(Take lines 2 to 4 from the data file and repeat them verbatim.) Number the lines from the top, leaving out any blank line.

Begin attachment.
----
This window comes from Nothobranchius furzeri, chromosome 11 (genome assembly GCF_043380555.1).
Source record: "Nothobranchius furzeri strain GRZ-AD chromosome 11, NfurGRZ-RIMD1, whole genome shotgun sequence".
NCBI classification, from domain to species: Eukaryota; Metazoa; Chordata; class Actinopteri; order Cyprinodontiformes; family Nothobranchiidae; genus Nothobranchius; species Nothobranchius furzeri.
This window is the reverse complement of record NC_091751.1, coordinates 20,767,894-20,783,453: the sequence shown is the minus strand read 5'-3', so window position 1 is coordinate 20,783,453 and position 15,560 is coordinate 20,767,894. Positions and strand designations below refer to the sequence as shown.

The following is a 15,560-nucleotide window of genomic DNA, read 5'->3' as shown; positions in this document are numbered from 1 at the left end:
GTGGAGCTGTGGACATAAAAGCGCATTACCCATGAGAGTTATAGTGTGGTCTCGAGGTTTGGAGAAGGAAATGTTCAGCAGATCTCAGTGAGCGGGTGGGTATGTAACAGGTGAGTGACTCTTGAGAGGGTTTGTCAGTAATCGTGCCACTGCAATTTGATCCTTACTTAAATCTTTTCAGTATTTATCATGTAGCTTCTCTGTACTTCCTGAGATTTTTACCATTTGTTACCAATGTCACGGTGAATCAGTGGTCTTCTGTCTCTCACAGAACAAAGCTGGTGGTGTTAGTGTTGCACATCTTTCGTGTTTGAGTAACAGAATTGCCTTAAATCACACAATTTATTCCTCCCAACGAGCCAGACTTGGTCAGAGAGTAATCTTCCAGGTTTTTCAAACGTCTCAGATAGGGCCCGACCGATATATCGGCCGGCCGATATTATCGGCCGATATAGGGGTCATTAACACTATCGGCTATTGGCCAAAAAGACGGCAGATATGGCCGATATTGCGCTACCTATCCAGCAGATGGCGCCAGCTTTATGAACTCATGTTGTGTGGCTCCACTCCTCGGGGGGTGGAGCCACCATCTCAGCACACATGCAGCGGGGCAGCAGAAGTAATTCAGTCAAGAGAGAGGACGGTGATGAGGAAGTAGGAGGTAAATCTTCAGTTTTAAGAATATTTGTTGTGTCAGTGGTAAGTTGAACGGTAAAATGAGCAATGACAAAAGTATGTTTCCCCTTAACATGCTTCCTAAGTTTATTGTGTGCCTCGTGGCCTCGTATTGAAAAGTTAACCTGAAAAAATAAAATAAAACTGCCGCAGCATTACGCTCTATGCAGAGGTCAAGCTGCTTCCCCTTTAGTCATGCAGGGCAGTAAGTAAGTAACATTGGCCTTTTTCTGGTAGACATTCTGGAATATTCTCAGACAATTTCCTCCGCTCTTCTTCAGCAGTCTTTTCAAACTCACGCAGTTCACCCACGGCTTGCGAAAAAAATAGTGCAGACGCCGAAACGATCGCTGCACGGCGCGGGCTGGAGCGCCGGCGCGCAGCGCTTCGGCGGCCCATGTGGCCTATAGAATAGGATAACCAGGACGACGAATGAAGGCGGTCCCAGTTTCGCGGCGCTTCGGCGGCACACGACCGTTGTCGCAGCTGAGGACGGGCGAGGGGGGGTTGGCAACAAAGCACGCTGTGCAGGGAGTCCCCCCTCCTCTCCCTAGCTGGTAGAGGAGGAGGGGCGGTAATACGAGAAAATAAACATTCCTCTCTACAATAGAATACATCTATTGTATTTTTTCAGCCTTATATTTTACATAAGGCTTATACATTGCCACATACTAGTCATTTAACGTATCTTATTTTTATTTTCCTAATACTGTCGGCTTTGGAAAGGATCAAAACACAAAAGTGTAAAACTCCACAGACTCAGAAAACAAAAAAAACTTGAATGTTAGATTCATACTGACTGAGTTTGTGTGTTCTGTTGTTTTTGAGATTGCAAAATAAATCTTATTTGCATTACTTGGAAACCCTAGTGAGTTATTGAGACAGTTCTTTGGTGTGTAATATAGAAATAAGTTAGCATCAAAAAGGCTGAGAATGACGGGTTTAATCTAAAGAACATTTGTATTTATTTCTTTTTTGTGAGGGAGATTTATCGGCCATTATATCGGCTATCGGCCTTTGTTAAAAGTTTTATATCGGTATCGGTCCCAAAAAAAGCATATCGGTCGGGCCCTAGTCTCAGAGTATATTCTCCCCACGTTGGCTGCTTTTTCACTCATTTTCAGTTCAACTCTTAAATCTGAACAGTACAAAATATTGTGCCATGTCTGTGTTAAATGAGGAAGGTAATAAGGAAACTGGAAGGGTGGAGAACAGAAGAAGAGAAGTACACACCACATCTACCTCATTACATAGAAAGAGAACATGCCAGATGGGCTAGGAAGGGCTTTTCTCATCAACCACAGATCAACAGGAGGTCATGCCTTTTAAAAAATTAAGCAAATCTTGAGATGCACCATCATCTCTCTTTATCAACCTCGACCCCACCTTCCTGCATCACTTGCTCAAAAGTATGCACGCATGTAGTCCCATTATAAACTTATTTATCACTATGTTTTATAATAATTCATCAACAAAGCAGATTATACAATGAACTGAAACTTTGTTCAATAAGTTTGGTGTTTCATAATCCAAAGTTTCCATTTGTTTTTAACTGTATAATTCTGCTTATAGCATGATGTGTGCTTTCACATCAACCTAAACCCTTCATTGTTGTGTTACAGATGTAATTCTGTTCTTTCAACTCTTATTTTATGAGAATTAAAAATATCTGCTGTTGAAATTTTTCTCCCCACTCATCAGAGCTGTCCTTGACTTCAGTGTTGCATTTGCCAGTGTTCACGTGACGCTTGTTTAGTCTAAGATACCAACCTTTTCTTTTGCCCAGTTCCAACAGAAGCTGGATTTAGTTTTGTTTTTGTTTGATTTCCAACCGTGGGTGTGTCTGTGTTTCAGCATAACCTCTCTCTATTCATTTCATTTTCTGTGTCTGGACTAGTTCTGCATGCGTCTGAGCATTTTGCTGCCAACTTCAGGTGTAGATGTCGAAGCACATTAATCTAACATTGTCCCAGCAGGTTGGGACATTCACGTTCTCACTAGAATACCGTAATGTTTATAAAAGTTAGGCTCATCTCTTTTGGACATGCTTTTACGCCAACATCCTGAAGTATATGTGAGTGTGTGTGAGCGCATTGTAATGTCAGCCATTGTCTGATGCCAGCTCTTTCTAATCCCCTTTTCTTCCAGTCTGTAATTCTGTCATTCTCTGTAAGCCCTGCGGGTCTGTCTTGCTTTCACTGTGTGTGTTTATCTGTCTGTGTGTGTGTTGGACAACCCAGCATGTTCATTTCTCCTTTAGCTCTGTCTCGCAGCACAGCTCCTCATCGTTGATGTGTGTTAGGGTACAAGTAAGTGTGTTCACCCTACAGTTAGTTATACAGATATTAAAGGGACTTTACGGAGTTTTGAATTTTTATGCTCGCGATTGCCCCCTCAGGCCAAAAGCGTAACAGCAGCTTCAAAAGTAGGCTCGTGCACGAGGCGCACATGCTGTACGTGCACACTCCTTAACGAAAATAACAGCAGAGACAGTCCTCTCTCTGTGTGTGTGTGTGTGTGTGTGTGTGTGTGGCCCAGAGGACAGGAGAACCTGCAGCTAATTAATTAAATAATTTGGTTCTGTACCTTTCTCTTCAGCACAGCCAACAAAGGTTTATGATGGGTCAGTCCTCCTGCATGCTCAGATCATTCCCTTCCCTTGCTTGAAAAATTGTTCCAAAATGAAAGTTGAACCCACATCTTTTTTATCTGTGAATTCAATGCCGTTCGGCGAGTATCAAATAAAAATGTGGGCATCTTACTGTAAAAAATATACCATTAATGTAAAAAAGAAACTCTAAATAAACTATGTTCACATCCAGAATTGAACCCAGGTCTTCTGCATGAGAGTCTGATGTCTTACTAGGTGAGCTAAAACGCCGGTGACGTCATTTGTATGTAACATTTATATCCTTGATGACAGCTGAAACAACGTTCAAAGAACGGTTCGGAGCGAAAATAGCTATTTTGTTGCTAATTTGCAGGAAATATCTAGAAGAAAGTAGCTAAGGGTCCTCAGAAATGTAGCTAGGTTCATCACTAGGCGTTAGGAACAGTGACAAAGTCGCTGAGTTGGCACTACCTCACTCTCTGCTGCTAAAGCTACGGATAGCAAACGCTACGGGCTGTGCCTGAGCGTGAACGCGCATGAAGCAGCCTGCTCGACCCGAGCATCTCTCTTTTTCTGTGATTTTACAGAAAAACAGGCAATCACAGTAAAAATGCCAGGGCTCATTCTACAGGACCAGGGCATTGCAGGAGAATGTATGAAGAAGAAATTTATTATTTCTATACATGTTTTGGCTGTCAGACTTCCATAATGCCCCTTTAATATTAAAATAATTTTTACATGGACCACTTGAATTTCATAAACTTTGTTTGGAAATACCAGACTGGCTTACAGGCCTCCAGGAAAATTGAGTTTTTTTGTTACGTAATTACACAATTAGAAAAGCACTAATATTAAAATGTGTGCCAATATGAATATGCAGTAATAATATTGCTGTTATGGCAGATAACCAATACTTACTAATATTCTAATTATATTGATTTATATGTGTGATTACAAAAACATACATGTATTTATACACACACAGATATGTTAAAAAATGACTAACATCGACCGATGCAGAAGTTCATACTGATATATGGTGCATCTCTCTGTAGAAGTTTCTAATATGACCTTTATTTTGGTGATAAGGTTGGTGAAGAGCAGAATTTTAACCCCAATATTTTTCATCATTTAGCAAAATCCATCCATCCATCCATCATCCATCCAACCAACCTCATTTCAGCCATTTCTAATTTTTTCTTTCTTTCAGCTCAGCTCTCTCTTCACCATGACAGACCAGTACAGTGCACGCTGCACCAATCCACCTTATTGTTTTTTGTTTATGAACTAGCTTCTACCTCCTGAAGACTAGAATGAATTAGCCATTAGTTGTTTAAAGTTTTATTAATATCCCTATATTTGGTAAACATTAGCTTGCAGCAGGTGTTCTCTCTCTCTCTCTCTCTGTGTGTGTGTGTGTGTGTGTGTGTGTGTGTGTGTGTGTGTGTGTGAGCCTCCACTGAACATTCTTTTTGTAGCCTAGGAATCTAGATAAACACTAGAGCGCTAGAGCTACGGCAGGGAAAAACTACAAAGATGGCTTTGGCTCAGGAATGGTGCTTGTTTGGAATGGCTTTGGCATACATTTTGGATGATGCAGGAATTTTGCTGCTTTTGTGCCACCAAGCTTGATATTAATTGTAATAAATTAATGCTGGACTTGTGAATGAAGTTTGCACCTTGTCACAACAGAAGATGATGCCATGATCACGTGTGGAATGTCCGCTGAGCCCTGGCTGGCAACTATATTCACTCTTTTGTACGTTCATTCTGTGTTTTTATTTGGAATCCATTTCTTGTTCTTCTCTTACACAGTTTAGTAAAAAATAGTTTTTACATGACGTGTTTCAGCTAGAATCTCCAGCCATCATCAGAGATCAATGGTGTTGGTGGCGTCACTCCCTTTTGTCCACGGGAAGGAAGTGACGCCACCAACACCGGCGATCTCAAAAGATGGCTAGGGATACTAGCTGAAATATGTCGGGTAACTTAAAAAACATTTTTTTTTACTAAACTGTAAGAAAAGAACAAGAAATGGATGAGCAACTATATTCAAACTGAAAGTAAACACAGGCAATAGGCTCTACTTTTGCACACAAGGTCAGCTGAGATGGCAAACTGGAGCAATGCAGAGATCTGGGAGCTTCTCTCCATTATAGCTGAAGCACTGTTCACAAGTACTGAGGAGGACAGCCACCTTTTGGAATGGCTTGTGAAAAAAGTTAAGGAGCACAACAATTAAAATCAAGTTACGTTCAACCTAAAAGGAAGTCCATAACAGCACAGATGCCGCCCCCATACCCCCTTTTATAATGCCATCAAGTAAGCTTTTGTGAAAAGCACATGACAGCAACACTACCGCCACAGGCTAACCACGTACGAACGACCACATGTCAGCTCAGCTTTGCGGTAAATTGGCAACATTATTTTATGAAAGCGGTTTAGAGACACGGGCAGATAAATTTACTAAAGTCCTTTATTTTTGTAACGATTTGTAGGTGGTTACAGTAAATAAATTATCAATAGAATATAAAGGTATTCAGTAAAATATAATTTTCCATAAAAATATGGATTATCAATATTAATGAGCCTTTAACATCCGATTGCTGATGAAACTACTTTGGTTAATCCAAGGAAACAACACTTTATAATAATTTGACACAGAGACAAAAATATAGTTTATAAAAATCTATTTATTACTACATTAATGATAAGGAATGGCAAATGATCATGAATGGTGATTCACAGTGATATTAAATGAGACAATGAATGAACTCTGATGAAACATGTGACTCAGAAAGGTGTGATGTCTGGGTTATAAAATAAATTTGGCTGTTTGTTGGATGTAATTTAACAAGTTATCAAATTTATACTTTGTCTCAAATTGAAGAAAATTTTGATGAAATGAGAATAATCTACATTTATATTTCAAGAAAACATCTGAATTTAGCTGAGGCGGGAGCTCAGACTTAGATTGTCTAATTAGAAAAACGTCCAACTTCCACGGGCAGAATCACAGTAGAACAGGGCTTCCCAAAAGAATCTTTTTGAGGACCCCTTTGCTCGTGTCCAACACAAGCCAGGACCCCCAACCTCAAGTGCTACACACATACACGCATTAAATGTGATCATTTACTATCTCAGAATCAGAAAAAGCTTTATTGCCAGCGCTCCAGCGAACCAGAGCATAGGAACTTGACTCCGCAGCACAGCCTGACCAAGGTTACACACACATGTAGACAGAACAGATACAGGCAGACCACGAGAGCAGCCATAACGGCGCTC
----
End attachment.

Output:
Source record: "Nothobranchius furzeri strain GRZ-AD chromosome 11, NfurGRZ-RIMD1, whole genome shotgun sequence".
NCBI classification, from domain to species: Eukaryota; Metazoa; Chordata; class Actinopteri; order Cyprinodontiformes; family Nothobranchiidae; genus Nothobranchius; species Nothobranchius furzeri.
This window is the reverse complement of record NC_091751.1, coordinates 20,767,894-20,783,453: the sequence shown is the minus strand read 5'-3', so window position 1 is coordinate 20,783,453 and position 15,560 is coordinate 20,767,894. Positions and strand designations below refer to the sequence as shown.